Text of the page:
There’s always some sort of appeal to gigs being held at venues that are totally juxtaposing to their initial purpose: there’s the obvious ones like an abandoned warehouse being converted into one of the most packed venues in Glasgow a la SWG3 as well as all the countless rock shows being held at the Barrowlands where only a few decades ago its sole purpose was for ballroom dancing.
Last night’s intimate show at Buff Club was no different – hidden away on Bath Lane, the small night spot is best known for its various shindigs from midnight till early in the morning, packing tunes from various genres into a very intimate spot. However, instead of the classic hip hop, RnB and disco nights Buff Club tends to host, yesterday’s events welcomed two very different styles of rock that show the variety occurring on the ground level of Scottish music.
Inertia were first up, starting off decently and slowly but surely coming into their own as their performance continued. Their grunge-rock stylings went down a treat: impressive drum work, sharp guitars and angsty vocals culminated in a band that wear their influences on their sleeve but are all the better for it.
It’s no real surprise that bands like Biffy Clyro and Foo Fighters have an impact on them though as opposed to the countless bands that take inspiration from their more pop rocky endeavours, the moodiness and near lo-fi aesthetic of some tracks came off as B cuts off Blackened Sky.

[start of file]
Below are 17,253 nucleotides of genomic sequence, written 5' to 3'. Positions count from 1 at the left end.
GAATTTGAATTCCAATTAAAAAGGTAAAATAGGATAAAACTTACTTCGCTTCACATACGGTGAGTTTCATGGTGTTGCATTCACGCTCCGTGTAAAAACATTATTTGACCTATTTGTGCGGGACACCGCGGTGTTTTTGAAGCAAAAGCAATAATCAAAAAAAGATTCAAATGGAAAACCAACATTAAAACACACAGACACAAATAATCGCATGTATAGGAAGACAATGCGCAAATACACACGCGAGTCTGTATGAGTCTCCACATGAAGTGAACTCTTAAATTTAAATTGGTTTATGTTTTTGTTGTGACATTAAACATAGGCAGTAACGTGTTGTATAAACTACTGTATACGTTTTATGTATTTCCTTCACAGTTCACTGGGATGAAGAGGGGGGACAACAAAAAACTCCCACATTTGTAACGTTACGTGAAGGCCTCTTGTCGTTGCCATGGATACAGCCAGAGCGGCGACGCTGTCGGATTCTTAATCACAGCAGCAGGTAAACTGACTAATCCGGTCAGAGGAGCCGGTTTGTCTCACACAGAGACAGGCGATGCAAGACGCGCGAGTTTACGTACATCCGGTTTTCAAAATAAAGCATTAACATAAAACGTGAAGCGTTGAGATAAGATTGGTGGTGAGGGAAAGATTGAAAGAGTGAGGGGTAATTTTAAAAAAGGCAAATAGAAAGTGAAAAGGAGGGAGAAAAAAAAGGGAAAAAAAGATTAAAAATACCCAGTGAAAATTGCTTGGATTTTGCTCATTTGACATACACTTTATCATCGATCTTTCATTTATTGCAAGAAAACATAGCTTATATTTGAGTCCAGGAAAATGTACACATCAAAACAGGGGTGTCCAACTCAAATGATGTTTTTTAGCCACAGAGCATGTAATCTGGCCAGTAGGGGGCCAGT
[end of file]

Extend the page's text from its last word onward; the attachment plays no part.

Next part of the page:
While a variety of bands want to follow in the footsteps of Fatherson and Twin Atlantic with their solid songwriting but very polished production, Inertia comes across as an act ready to lay their cards on the table, even if half of them are covered in sweat and larger.
After the grungy prelude came a more rhythmic and nostalgia laced act in the form of headliners The Vibe. Initially the band came on nearly half an hour before they were set to which came off as a bit confusing though as soon as they kicked off, it was clear to see why – while Buff Club may not be the largest venue, its first and foremost a place for dancing and The Vibe fans were more than happy to treat the floor accordingly.
There was a clear Madchester vibe (…) reeking from the Cumbernauld four piece: infectious melodies, pulsating drum beats and a great amount of chemistry between not only The Vibe and the audience but within the band themselves. Jack and Lewis, guitar and bass respectively, had a real Tom and Sergio-esque bromance going on, edging in towards one another while fittingly backing up one another’s vocals. It all amalgamated into a band that from the second they were on stage had their audience in the palm of their hands.
It has to be said that while the set-list itself may not have been awfully varied in sound, it made for a cohesive performance that almost felt like a psychedelic record that you chuck on and experience as a whole, not track for track. The Vibe have no need to worry about getting a good crowd – it’ll all be a long wait now until they eventually hit out with a much needed and sought for EP.